Fall 2010, Issue#24
-BROCHURE (inside)
Highlights: Second Annual Ataturk Symposium - Ataturk: Leader of a Nation
" Ataturk: Leader of a Nation" United Nations, December 7, 2010
"Peace at home, peace in the worl

ertugrul_apakan mehvec_sonmez umut_uzer
Ambassador Ertugrul Apakan, Permament Mission of Turkey to the United Nations
Mehves Sonmez, Program Director of the Second Annual Ataturk Symposium
Prof. Umut Uzer, Ph.D., Moderator, University of Utah
"There would be no Turkish state if Ataturk did not achieve what he accomplished”.

Highlights and Photos by:
Sirin CENGIZALP, Lightmillennium.Org

The Second Annual Atatürk Symposium, "Atatürk: Leader of a Nation" program's director Mehves Sonmez, and former president of Istanbul University Alumni Association of U.S.A., made a welcoming remark at the United Nations, Conference Room 2 on Tuesday, December 7, 2010, and thanked to each of the speakers of the symposium, namely to Prof. Arnold Reisman, American Association for the Advancement of Science (AAAS); Ambassador Robert P. Finn, Former United States Ambassador to Afghanistan and Prof. Heath W. Lowry, Princeton University.

Then, Ms. Sonmez thanked to Ambassador Ertugrul Apakan, Permanent Mission of Turkey to the United Nations for sponsoring the "symposium" at the United Nations. She also thanked to Young Turks Cultural Aid Society for co-organizing the Symposium with the Istanbul University Alumni Association of U.S.A., and also co-sponsors of the program. The symposium was moderated by Prof. Umut Uzer, University of Utah.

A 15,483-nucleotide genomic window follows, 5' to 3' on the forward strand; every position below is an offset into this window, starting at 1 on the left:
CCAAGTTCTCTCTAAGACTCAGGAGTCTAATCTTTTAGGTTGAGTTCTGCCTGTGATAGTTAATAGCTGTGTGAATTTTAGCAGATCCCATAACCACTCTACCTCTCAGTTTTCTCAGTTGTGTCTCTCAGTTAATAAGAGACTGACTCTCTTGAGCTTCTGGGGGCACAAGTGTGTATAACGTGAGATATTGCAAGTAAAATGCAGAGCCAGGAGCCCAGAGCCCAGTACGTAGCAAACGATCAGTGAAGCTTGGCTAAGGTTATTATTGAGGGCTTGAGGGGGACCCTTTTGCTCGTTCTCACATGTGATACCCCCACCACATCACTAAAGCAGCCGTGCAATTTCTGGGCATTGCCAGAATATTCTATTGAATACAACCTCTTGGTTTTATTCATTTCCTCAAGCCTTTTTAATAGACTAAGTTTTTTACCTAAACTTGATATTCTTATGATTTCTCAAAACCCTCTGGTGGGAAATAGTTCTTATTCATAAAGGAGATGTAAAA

In her remarks, Ms. Sonmez described of Ataturk with these words, “Mustafa Kemal Ataturk an exceptional leader, and outstanding soldier, statesman and extraordinary political genius of the last century. His vision and his way of thinking were so far into the future that we can still feel his thoughts lighten our way ahead.” Ms. Sonmez stated that she hopes that this symposium will enrich our knowledge about the brilliant personality of the high human mind behind Ataturk’s philosophy and its effects on building the basis of modernization today and tomorrow.

"Ataturk was ahead of his time, therefore his influence has gone far beyond his life.."

Ambassador Ertugrul Apakan opened his speech emphasizing “there would be no Turkish state if Ataturk did not achieve what he accomplished”. He continued his speech by explaining how Ataturk got his name; the title, Ataturk, given to him by the Turkish parliament and it literally means “the father of the Turks”. And that’s why for the people of Turkey, Ataturk is much more than statesman. He represents our idol of independence, nation of unity, and modernity. In that sense, he has completely transformed our nation’s conscience leaving behind the reflexes of the old times and bringing the Turkish people to the light.